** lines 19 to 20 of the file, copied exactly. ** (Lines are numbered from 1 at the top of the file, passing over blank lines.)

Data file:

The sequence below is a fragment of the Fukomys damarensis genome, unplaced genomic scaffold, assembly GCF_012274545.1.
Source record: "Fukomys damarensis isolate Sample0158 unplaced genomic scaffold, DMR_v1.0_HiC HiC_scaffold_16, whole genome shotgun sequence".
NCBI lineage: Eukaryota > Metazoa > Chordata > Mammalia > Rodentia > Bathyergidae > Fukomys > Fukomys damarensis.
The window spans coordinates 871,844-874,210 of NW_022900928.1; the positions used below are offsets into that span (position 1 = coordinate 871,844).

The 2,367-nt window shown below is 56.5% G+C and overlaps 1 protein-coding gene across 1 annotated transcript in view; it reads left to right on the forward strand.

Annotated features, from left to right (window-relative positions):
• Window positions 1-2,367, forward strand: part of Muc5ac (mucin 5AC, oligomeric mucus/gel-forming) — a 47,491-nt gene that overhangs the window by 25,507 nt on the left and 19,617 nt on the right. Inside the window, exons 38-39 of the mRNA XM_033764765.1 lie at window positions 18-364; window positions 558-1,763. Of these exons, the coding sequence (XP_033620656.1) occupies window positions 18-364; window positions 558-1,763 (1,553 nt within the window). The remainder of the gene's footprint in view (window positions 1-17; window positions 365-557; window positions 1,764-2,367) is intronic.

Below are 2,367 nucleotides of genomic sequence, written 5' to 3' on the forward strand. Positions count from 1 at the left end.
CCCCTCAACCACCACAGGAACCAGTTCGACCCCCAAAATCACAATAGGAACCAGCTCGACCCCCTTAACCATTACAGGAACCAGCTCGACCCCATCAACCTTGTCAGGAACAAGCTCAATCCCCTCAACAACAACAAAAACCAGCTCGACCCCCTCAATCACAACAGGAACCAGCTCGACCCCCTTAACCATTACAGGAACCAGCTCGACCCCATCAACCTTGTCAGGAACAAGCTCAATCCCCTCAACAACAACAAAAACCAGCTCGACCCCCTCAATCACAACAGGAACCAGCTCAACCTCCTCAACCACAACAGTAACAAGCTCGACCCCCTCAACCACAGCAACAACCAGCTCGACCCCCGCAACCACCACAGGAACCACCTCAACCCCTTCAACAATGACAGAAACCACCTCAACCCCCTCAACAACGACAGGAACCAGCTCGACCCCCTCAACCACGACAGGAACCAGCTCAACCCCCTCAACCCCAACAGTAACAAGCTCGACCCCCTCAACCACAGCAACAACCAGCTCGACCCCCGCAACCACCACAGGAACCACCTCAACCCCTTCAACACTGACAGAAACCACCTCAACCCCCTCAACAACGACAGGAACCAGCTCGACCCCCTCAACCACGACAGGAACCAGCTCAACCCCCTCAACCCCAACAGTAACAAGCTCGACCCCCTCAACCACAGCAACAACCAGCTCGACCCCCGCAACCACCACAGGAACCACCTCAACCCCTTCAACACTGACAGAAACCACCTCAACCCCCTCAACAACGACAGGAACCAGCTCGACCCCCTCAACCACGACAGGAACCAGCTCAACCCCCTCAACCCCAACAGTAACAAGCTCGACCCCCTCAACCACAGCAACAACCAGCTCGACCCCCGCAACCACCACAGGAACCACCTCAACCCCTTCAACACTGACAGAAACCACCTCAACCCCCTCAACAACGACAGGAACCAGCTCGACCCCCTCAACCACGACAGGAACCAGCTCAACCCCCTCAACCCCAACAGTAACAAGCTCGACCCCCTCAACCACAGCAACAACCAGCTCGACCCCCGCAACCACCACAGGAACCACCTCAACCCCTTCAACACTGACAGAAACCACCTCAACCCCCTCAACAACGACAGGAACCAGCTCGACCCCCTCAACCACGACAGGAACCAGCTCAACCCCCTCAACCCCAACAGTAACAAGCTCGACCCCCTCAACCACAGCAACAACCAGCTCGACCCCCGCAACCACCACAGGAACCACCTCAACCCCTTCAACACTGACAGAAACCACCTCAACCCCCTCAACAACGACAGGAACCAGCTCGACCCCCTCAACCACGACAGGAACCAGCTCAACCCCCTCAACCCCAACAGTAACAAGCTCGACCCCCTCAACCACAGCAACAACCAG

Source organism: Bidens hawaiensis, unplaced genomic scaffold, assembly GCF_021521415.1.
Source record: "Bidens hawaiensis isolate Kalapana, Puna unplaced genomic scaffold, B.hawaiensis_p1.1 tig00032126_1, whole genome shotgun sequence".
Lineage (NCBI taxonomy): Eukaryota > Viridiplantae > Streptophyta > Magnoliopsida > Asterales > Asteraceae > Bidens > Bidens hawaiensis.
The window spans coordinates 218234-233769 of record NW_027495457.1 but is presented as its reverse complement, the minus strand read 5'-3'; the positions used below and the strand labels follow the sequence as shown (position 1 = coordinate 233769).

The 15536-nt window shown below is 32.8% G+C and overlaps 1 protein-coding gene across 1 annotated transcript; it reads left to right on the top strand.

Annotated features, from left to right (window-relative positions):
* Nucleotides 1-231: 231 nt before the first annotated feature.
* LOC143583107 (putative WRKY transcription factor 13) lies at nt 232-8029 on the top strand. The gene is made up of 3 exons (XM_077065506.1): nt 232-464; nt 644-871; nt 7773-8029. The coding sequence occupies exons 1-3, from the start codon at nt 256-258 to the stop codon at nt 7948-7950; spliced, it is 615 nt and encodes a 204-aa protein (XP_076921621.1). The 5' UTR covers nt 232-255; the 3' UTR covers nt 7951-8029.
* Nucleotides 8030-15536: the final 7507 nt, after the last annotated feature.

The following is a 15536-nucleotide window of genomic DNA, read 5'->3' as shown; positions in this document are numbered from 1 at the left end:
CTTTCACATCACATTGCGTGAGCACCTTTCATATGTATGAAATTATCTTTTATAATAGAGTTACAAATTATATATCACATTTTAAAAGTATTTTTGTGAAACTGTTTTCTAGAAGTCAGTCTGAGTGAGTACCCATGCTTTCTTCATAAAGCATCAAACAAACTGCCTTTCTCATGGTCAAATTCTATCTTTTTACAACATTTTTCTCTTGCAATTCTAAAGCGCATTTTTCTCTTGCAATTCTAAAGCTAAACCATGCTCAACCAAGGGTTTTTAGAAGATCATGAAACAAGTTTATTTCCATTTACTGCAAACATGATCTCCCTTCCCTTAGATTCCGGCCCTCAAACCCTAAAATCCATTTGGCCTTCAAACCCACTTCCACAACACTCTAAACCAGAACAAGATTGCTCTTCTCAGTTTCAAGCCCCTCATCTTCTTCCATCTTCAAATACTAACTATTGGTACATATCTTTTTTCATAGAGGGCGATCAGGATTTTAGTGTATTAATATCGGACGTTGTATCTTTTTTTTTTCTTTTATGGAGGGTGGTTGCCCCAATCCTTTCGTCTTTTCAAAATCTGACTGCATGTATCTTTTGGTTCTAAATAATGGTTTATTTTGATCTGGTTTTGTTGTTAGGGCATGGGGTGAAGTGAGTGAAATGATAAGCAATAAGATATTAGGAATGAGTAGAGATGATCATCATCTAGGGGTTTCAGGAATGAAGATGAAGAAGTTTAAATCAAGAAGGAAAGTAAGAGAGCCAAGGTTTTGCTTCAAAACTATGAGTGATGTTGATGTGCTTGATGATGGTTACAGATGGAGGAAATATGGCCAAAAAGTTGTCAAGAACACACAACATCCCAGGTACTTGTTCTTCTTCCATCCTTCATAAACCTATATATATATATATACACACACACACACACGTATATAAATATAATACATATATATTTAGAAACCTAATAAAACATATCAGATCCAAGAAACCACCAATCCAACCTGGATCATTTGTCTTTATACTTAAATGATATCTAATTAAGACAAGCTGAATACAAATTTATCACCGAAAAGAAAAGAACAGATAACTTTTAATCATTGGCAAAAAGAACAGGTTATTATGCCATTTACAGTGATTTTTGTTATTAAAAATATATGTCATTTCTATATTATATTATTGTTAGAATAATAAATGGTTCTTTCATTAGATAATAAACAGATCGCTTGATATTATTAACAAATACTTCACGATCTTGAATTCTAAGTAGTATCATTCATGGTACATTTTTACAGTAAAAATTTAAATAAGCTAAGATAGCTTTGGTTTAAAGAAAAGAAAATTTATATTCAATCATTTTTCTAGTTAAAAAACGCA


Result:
The following is a 15536-nucleotide window of genomic DNA, read 5'->3' as shown; positions in this document are numbered from 1 at the left end:
CTTTCACATCACATTGCGTGAGCACCTTTCATATGTATGAAATTATCTTTTATAATAGAGTTACAAATTATATATCACATTTTAAAAGTATTTTTGTGAAACTGTTTTCTAGAAGTCAGTCTGAGTGAGTACCCATGCTTTCTTCATAAAGCATCAAACAAACTGCCTTTCTCATGGTCAAATTCTATCTTTTTACAACATTTTTCTCTTGCAATTCTAAAGCGCATTTTTCTCTTGCAATTCTAAAGCTAAACCATGCTCAACCAAGGGTTTTTAGAAGATCATGAAACAAGTTTATTTCCATTTACTGCAAACATGATCTCCCTTCCCTTAGATTCCGGCCCTCAAACCCTAAAATCCATTTGGCCTTCAAACCCACTTCCACAACACTCTAAACCAGAACAAGATTGCTCTTCTCAGTTTCAAGCCCCTCATCTTCTTCCATCTTCAAATACTAACTATTGGTACATATCTTTTTTCATAGAGGGCGATCAGGATTTTAGTGTATTAATATCGGACGTTGTATCTTTTTTTTTTCTTTTATGGAGGGTGGTTGCCCCAATCCTTTCGTCTTTTCAAAATCTGACTGCATGTATCTTTTGGTTCTAAATAATGGTTTATTTTGATCTGGTTTTGTTGTTAGGGCATGGGGTGAAGTGAGTGAAATGATAAGCAATAAGATATTAGGAATGAGTAGAGATGATCATCATCTAGGGGTTTCAGGAATGAAGATGAAGAAGTTTAAATCAAGAAGGAAAGTAAGAGAGCCAAGGTTTTGCTTCAAAACTATGAGTGATGTTGATGTGCTTGATGATGGTTACAGATGGAGGAAATATGGCCAAAAAGTTGTCAAGAACACACAACATCCCAGGTACTTGTTCTTCTTCCATCCTTCATAAACCTATATATATATATATACACACACACACACACGTATATAAATATAATACATATATATTTAGAAACCTAATAAAACATATCAGATCCAAGAAACCACCAATCCAACCTGGATCATTTGTCTTTATACTTAAATGATATCTAATTAAGACAAGCTGAATACAAATTTATCACCGAAAAGAAAAGAACAGATAACTTTTAATCATTGGCAAAAAGAACAGGTTATTATGCCATTTACAGTGATTTTTGTTATTAAAAATATATGTCATTTCTATATTATATTATTGTTAGAATAATAAATGGTTCTTTCATTAGATAATAAACAGATCGCTTGATATTATTAACAAATACTTCACGATCTTGAATTCTAAGTAGTATCATTCATGGTACATTTTTACAGTAAAAATTTAAATAAGCTAAGATAGCTTTGGTTTAAAGAAAAGAAAATTTATATTCAATCATTTTTCTAGTTAAAAAACGCA